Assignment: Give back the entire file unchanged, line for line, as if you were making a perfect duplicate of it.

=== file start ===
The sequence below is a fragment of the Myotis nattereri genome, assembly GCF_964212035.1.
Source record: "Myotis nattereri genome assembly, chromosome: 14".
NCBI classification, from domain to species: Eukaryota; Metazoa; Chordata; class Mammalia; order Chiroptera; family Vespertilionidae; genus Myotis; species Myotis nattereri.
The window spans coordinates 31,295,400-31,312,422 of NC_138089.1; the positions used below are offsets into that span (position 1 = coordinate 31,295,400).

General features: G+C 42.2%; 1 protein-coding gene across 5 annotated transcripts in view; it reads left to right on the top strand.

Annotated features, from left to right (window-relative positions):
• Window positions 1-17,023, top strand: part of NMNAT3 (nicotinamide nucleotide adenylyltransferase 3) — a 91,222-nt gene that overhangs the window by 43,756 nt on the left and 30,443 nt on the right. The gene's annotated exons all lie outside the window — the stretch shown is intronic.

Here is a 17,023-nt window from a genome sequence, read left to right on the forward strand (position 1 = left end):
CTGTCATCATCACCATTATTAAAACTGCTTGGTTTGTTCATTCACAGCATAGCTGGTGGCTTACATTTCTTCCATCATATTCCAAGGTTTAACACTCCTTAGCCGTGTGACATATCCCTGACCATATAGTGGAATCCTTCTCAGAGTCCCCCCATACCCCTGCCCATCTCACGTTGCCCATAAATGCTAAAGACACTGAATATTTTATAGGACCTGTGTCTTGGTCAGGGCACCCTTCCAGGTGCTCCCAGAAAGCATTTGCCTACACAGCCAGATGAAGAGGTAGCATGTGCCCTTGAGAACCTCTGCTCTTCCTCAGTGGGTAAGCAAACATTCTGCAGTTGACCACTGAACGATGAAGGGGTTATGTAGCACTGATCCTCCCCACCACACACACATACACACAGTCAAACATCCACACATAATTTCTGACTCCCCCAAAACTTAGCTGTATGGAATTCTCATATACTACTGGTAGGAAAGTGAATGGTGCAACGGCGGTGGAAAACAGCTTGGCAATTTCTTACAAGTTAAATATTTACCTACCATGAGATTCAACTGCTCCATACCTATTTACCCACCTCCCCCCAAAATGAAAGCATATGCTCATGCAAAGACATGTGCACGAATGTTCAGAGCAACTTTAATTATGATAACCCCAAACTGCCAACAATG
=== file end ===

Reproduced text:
The sequence below is a fragment of the Myotis nattereri genome, assembly GCF_964212035.1.
Source record: "Myotis nattereri genome assembly, chromosome: 14".
NCBI classification, from domain to species: Eukaryota; Metazoa; Chordata; class Mammalia; order Chiroptera; family Vespertilionidae; genus Myotis; species Myotis nattereri.
The window spans coordinates 31,295,400-31,312,422 of NC_138089.1; the positions used below are offsets into that span (position 1 = coordinate 31,295,400).

General features: G+C 42.2%; 1 protein-coding gene across 5 annotated transcripts in view; it reads left to right on the top strand.

Annotated features, from left to right (window-relative positions):
• Window positions 1-17,023, top strand: part of NMNAT3 (nicotinamide nucleotide adenylyltransferase 3) — a 91,222-nt gene that overhangs the window by 43,756 nt on the left and 30,443 nt on the right. The gene's annotated exons all lie outside the window — the stretch shown is intronic.

Here is a 17,023-nt window from a genome sequence, read left to right on the forward strand (position 1 = left end):
CTGTCATCATCACCATTATTAAAACTGCTTGGTTTGTTCATTCACAGCATAGCTGGTGGCTTACATTTCTTCCATCATATTCCAAGGTTTAACACTCCTTAGCCGTGTGACATATCCCTGACCATATAGTGGAATCCTTCTCAGAGTCCCCCCATACCCCTGCCCATCTCACGTTGCCCATAAATGCTAAAGACACTGAATATTTTATAGGACCTGTGTCTTGGTCAGGGCACCCTTCCAGGTGCTCCCAGAAAGCATTTGCCTACACAGCCAGATGAAGAGGTAGCATGTGCCCTTGAGAACCTCTGCTCTTCCTCAGTGGGTAAGCAAACATTCTGCAGTTGACCACTGAACGATGAAGGGGTTATGTAGCACTGATCCTCCCCACCACACACACATACACACAGTCAAACATCCACACATAATTTCTGACTCCCCCAAAACTTAGCTGTATGGAATTCTCATATACTACTGGTAGGAAAGTGAATGGTGCAACGGCGGTGGAAAACAGCTTGGCAATTTCTTACAAGTTAAATATTTACCTACCATGAGATTCAACTGCTCCATACCTATTTACCCACCTCCCCCCAAAATGAAAGCATATGCTCATGCAAAGACATGTGCACGAATGTTCAGAGCAACTTTAATTATGATAACCCCAAACTGCCAACAATG